Welcome to the world of women’s interest fiction.
I don’t read much ‘women’s interest fiction’ beyond the odd foray, to see if it all remains as disappointingly dull, melancholy, depressed, domestic and linguistically flat as it was when I last called. For this is the writing - usually constructed out of unexamined naturalism and exhausted realist cliché - which offers up a vision of women as perky and game, but emotionally inept, dominated by ideologies of desire, obsessed by their relationships with men, or lack of them, pathetically apolitical, handicapped by the children they nevertheless adore, and faced with tiny dilemmas which assume enormous proportions. Which cushion cover should I purchase? Hard not to dismiss the lot as vacuous late-capitalist claptrap. But this is what most people - women readers as well as men, think that women’s writing is. And it sells and sells and sells and sells. Some of this fiction is actually about what we used to call ‘the double burden’ or ‘the double shift ’- how to have kids, be a sex goddess, manage the domestic front and hold down a full-time, high-flying job. These books are serialised on BBC Radio 4. They are relentlessly middle-class and middle-brow.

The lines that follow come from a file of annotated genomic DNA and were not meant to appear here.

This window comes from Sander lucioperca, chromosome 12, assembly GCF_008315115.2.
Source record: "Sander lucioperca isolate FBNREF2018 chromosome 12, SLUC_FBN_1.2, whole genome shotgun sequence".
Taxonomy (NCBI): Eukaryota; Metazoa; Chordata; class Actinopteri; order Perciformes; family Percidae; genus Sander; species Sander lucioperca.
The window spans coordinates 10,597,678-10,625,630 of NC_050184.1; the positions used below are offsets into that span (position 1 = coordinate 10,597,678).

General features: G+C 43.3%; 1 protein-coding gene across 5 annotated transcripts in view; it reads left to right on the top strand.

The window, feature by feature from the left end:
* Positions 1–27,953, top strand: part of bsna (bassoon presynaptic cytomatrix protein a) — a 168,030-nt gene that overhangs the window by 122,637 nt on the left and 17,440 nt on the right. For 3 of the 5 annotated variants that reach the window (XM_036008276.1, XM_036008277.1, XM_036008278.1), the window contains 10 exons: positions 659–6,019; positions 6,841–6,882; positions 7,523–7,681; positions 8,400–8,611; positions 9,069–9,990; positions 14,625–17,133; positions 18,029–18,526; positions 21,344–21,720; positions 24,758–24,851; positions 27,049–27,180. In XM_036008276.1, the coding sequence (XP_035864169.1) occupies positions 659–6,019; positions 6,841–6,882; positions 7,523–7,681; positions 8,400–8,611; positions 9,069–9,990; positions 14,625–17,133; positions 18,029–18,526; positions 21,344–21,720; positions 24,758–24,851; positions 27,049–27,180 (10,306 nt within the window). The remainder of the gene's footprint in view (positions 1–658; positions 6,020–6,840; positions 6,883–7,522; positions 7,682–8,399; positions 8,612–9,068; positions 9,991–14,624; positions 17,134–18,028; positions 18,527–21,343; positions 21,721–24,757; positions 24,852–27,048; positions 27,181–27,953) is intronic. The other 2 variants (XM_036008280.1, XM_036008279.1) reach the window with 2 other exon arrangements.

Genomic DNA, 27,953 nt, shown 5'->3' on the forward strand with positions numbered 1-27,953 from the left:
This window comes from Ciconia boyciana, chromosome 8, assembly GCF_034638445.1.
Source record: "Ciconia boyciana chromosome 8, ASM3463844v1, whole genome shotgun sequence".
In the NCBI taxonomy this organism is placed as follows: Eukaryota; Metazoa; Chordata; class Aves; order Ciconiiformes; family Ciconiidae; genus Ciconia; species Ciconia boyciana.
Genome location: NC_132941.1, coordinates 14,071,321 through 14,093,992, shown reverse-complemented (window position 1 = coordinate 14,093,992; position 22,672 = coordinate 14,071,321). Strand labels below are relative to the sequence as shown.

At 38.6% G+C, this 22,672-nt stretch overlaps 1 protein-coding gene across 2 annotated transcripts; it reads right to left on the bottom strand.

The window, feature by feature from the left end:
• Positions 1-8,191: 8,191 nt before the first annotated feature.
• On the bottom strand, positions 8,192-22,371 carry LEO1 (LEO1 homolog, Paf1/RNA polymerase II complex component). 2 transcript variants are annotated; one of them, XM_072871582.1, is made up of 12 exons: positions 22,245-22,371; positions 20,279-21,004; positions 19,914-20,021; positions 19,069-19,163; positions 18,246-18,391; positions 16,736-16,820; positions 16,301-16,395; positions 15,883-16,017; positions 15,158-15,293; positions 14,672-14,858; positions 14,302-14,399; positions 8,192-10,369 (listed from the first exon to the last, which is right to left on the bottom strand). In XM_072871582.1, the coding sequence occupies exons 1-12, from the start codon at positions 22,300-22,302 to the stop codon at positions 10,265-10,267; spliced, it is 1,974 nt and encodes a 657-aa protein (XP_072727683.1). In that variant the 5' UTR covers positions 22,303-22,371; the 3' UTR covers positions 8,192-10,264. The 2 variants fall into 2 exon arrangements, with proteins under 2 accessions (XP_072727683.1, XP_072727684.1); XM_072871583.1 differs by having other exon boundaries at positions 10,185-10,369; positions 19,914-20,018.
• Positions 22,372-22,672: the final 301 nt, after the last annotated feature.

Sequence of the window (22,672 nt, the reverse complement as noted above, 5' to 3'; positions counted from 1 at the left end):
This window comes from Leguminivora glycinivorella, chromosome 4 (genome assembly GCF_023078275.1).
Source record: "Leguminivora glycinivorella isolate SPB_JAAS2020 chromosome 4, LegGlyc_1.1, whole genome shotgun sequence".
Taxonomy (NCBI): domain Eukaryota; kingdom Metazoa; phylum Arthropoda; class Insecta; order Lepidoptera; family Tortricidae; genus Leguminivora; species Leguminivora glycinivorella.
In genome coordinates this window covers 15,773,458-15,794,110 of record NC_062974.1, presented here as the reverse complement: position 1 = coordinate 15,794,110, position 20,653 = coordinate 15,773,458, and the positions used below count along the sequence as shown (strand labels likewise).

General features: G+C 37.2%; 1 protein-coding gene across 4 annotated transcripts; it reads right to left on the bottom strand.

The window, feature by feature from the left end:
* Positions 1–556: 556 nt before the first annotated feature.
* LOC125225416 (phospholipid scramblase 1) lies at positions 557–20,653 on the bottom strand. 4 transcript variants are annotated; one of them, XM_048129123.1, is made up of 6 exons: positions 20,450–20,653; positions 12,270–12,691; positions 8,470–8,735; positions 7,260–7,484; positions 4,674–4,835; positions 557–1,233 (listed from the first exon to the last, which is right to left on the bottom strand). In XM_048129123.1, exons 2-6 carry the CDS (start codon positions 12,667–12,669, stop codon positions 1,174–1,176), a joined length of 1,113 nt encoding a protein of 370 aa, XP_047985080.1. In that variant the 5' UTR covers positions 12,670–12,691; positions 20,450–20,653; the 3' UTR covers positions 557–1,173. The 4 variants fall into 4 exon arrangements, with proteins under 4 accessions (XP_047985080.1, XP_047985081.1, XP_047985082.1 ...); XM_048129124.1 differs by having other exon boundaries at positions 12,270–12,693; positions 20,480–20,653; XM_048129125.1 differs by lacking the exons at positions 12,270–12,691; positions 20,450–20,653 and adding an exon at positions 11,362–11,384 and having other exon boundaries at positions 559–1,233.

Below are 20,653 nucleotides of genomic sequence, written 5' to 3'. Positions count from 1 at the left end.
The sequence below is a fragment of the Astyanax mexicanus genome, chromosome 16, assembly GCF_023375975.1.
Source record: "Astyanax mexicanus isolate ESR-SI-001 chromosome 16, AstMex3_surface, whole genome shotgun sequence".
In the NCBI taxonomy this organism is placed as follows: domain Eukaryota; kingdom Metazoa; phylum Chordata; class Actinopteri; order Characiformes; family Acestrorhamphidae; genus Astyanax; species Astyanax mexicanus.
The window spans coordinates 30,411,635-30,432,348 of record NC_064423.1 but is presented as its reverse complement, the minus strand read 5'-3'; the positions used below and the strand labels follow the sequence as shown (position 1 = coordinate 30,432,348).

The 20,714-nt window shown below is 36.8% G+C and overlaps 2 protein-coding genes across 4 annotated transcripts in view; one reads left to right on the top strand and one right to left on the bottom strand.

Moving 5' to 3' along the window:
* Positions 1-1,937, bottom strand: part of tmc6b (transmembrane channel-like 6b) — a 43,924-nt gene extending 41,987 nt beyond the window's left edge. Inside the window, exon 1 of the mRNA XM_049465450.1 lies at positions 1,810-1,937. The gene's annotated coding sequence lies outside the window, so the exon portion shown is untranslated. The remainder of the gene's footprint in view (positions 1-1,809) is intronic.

4 - Hallucinating Foucault, your other title available in Portugal, has been re-published with a new translation by Nova Delphi in 2014. In it one of the characters loses his mind because he loses his secret reader, the one to whom he secretly wrote all his books. Do you have a secret reader? To whom does Patricia Duncker write?